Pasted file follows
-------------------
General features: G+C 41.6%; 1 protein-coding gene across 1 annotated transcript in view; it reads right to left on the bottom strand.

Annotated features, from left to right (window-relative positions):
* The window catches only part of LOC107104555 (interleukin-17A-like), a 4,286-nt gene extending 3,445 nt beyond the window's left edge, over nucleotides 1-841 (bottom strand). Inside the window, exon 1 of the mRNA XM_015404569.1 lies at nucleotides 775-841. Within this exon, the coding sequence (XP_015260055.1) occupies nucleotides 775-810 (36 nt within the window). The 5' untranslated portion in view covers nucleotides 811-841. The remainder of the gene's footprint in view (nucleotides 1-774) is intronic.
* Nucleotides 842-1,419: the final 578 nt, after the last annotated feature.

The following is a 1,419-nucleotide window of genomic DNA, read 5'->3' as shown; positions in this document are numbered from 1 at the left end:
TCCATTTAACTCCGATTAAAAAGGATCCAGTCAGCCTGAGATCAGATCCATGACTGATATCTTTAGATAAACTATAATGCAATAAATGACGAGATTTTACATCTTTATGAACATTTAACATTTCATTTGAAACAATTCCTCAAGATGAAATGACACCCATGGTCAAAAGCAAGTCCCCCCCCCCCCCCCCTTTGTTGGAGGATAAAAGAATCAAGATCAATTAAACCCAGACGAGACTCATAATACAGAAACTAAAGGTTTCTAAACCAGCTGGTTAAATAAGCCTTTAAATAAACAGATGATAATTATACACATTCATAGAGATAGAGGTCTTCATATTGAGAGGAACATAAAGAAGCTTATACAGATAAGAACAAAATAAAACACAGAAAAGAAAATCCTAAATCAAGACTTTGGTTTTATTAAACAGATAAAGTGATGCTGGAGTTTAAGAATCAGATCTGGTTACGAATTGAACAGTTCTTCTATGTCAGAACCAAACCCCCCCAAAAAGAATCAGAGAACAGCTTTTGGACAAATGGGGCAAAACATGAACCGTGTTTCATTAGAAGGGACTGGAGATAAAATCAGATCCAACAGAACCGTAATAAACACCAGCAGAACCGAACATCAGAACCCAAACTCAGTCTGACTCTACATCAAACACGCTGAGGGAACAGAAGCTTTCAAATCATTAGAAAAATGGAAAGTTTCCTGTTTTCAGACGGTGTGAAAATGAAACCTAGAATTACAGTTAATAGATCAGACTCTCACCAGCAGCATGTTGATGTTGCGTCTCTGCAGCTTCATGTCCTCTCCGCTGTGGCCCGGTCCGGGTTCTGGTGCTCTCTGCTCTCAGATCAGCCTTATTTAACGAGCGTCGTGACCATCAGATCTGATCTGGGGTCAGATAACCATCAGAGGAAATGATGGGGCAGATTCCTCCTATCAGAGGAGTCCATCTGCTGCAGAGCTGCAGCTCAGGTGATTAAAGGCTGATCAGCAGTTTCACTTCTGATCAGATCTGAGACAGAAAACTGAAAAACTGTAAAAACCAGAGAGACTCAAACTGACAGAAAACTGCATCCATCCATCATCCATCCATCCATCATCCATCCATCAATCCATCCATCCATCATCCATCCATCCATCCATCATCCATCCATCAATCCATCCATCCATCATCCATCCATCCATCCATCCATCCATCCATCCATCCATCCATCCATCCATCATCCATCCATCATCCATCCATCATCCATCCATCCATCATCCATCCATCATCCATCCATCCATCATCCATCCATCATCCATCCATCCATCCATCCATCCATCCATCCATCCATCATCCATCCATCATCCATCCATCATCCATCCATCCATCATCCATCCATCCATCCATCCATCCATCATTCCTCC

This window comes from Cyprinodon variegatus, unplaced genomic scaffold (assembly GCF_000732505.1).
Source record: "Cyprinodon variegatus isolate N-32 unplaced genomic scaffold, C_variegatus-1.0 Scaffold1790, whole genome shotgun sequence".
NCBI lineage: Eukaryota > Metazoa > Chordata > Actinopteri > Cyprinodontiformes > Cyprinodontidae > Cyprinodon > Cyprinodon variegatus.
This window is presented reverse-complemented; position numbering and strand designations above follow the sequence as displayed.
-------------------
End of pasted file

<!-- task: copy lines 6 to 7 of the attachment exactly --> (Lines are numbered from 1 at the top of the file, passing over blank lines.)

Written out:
TCCATTTAACTCCGATTAAAAAGGATCCAGTCAGCCTGAGATCAGATCCATGACTGATATCTTTAGATAAACTATAATGCAATAAATGACGAGATTTTACATCTTTATGAACATTTAACATTTCATTTGAAACAATTCCTCAAGATGAAATGACACCCATGGTCAAAAGCAAGTCCCCCCCCCCCCCCCCTTTGTTGGAGGATAAAAGAATCAAGATCAATTAAACCCAGACGAGACTCATAATACAGAAACTAAAGGTTTCTAAACCAGCTGGTTAAATAAGCCTTTAAATAAACAGATGATAATTATACACATTCATAGAGATAGAGGTCTTCATATTGAGAGGAACATAAAGAAGCTTATACAGATAAGAACAAAATAAAACACAGAAAAGAAAATCCTAAATCAAGACTTTGGTTTTATTAAACAGATAAAGTGATGCTGGAGTTTAAGAATCAGATCTGGTTACGAATTGAACAGTTCTTCTATGTCAGAACCAAACCCCCCCAAAAAGAATCAGAGAACAGCTTTTGGACAAATGGGGCAAAACATGAACCGTGTTTCATTAGAAGGGACTGGAGATAAAATCAGATCCAACAGAACCGTAATAAACACCAGCAGAACCGAACATCAGAACCCAAACTCAGTCTGACTCTACATCAAACACGCTGAGGGAACAGAAGCTTTCAAATCATTAGAAAAATGGAAAGTTTCCTGTTTTCAGACGGTGTGAAAATGAAACCTAGAATTACAGTTAATAGATCAGACTCTCACCAGCAGCATGTTGATGTTGCGTCTCTGCAGCTTCATGTCCTCTCCGCTGTGGCCCGGTCCGGGTTCTGGTGCTCTCTGCTCTCAGATCAGCCTTATTTAACGAGCGTCGTGACCATCAGATCTGATCTGGGGTCAGATAACCATCAGAGGAAATGATGGGGCAGATTCCTCCTATCAGAGGAGTCCATCTGCTGCAGAGCTGCAGCTCAGGTGATTAAAGGCTGATCAGCAGTTTCACTTCTGATCAGATCTGAGACAGAAAACTGAAAAACTGTAAAAACCAGAGAGACTCAAACTGACAGAAAACTGCATCCATCCATCATCCATCCATCCATCATCCATCCATCAATCCATCCATCCATCATCCATCCATCCATCCATCATCCATCCATCAATCCATCCATCCATCATCCATCCATCCATCCATCCATCCATCCATCCATCCATCCATCCATCCATCATCCATCCATCATCCATCCATCATCCATCCATCCATCATCCATCCATCATCCATCCATCCATCATCCATCCATCATCCATCCATCCATCCATCCATCCATCCATCCATCCATCATCCATCCATCATCCATCCATCATCCATCCATCCATCATCCATCCATCCATCCATCCATCCATCATTCCTCC

This window comes from Cyprinodon variegatus, unplaced genomic scaffold (assembly GCF_000732505.1).